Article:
Australian bank flags ‘weaknesses’

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SYDNEY: A second major Australian bank has flagged “weaknesses” in its anti-money laundering controls, months after the financial intelligence agency took the country’s largest firm to court over alleged breaches of the laws.

AUSTRAC filed a civil case against Australia’s biggest bank, the Commonwealth, in August for alleged “serious and systemic non-compliance” over what it said were 50,000 instances of misconduct.

The case sparked renewed calls for a royal commission to investigate the big banks, and led the Commonwealth Bank — the nation’s largest company by market capitalisation — to announce that chief executive Ian Narev would retire next year.

The National Australia Bank (NAB) said in its annual report published Tuesday that it was strengthening anti-
money laundering and counter-terrorism financing programmes.


NAB added that it was “currently investigating and remediating a number of identified issues”, including “certain weaknesses” with the implementation of consumer identification requirements that impact transaction monitoring.
It warned the “outcomes… are uncertain”.

“It is possible that, as the work progresses, further issues may be identified and additional strengthening may be required,” the bank said.

Shares in NAB edged 0.33 percent lower to Aus$29.84 in mid-day trade in Sydney Thursday.

NAB’s chief risk officer, David Gall, said the bank took its anti-money laundering obligations “extremely seriously” and it did not have compliance issues with AUSTRAC.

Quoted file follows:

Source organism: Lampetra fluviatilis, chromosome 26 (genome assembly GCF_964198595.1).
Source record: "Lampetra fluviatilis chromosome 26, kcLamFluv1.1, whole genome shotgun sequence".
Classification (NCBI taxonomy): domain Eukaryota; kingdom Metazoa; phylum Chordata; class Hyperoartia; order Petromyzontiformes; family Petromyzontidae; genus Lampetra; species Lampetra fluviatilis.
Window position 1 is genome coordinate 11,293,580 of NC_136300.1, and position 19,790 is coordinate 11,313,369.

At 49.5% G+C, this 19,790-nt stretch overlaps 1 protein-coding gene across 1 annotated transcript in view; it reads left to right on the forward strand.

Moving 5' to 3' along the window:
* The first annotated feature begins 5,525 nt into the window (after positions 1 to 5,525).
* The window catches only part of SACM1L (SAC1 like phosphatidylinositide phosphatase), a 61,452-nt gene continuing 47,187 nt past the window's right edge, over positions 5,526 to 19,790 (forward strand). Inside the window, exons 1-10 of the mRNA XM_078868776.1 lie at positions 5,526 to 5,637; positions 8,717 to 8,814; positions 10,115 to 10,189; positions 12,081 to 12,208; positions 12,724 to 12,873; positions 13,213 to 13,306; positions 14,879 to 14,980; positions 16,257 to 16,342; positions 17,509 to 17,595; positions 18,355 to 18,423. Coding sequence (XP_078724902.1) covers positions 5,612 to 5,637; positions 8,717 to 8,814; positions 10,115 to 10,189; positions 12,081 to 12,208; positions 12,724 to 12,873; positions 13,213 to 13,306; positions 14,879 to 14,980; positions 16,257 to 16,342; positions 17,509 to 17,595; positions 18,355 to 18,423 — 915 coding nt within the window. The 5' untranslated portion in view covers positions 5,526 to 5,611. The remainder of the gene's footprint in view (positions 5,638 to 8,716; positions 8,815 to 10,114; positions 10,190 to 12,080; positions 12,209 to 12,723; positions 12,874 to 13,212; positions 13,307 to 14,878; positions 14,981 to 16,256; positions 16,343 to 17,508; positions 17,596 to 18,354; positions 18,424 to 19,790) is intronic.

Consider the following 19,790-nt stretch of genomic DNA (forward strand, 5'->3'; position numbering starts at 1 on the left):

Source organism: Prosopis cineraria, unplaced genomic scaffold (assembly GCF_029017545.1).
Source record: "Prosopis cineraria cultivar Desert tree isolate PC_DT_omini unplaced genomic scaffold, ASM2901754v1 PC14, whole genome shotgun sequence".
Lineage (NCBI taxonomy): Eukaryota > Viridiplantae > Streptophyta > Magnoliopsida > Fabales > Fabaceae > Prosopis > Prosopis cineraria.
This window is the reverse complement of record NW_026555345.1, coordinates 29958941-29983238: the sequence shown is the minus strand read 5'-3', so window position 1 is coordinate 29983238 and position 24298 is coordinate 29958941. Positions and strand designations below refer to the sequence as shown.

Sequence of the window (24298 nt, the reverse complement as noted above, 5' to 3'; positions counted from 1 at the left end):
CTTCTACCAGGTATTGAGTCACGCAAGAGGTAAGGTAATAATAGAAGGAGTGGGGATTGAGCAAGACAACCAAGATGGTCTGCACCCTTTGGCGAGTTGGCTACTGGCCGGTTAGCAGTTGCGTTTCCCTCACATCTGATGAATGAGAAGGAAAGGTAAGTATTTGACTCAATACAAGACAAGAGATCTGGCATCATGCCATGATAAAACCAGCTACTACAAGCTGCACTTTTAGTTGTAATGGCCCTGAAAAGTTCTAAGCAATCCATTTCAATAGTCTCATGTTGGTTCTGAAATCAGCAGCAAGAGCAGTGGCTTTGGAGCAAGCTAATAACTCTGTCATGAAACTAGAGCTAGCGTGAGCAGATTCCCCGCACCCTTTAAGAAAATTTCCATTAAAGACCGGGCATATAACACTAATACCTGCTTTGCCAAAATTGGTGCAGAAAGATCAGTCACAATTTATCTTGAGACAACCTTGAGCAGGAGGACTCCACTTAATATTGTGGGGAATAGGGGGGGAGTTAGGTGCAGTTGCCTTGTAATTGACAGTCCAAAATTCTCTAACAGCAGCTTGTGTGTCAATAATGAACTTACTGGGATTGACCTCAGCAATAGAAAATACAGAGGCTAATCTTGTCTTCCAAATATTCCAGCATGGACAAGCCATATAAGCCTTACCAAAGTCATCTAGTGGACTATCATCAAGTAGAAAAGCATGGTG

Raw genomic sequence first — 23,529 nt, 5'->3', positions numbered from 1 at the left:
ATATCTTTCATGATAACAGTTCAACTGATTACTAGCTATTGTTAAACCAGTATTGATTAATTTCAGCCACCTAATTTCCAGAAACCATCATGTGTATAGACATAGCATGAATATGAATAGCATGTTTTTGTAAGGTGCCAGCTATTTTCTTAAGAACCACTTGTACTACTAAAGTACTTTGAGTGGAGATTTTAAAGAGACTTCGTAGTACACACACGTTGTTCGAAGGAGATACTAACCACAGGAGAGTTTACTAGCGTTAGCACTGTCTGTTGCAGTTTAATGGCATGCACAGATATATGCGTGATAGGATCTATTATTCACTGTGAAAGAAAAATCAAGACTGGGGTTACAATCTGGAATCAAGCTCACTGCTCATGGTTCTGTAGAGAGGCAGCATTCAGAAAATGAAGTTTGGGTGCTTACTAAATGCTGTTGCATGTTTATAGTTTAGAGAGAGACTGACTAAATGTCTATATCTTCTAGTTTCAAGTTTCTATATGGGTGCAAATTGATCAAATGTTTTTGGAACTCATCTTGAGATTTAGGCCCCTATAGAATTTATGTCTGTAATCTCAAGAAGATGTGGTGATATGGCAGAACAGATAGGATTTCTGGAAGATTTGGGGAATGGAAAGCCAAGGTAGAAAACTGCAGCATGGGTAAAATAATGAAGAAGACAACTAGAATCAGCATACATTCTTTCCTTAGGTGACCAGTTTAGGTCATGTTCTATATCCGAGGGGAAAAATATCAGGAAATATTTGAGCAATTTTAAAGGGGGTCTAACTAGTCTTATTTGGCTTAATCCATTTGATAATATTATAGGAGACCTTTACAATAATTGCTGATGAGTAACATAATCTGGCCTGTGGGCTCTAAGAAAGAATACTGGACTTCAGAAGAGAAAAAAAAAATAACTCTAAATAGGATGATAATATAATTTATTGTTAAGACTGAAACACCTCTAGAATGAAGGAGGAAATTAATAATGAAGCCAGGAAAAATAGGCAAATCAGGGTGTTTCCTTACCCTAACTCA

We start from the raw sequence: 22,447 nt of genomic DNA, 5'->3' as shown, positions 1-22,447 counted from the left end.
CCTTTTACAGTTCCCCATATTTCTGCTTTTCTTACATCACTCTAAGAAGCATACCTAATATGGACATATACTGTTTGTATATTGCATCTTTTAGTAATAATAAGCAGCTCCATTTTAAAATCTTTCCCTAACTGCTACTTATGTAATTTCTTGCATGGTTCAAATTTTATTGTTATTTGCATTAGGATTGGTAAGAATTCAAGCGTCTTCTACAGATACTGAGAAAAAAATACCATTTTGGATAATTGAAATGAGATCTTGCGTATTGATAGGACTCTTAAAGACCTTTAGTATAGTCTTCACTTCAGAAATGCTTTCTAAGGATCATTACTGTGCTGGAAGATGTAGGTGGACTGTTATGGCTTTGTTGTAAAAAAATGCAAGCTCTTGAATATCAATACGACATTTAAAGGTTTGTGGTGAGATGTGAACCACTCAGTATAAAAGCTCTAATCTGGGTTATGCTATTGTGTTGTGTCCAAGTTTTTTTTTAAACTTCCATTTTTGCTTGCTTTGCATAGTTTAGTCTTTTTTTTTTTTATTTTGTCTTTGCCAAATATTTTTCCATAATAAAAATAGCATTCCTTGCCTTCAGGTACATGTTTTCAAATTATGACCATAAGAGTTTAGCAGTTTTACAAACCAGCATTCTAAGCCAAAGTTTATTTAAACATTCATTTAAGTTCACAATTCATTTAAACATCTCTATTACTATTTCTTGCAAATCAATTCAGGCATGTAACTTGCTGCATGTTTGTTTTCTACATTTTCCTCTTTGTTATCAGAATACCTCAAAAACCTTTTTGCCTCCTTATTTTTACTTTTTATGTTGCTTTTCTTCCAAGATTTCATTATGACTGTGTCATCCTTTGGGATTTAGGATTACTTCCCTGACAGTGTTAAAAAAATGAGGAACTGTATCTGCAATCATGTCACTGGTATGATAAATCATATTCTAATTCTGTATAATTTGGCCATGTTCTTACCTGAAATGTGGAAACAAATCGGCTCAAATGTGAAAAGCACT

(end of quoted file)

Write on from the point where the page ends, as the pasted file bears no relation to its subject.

“We have anti-money laundering policies and processes in place, and if we find weaknesses in these, we work hard to strengthen and fix them immediately,” he said in a statement late Wednesday.

CBA is facing an open class action claiming that the bank neglected its disclosure obligations as a listed company and hurt shareholders who bought its stock, in relation to the allegations raised in the AUSTRAC case.
Other Australian regulators also launched inquiries into CBA over its handling of the alleged breaches and its organisational culture.

The bank is accused of failing to deliver to AUSTRAC on time thousands of reports of cash transactions totalling Aus$624.7 million (US$475 million).

Some of the allegations included suspected members of a crime syndicate using fake names and IDs to make separate cash deposits to CBA accounts that totalled millions of dollars, according to AUSTRAC’s 583-page statement of claim.

AFP

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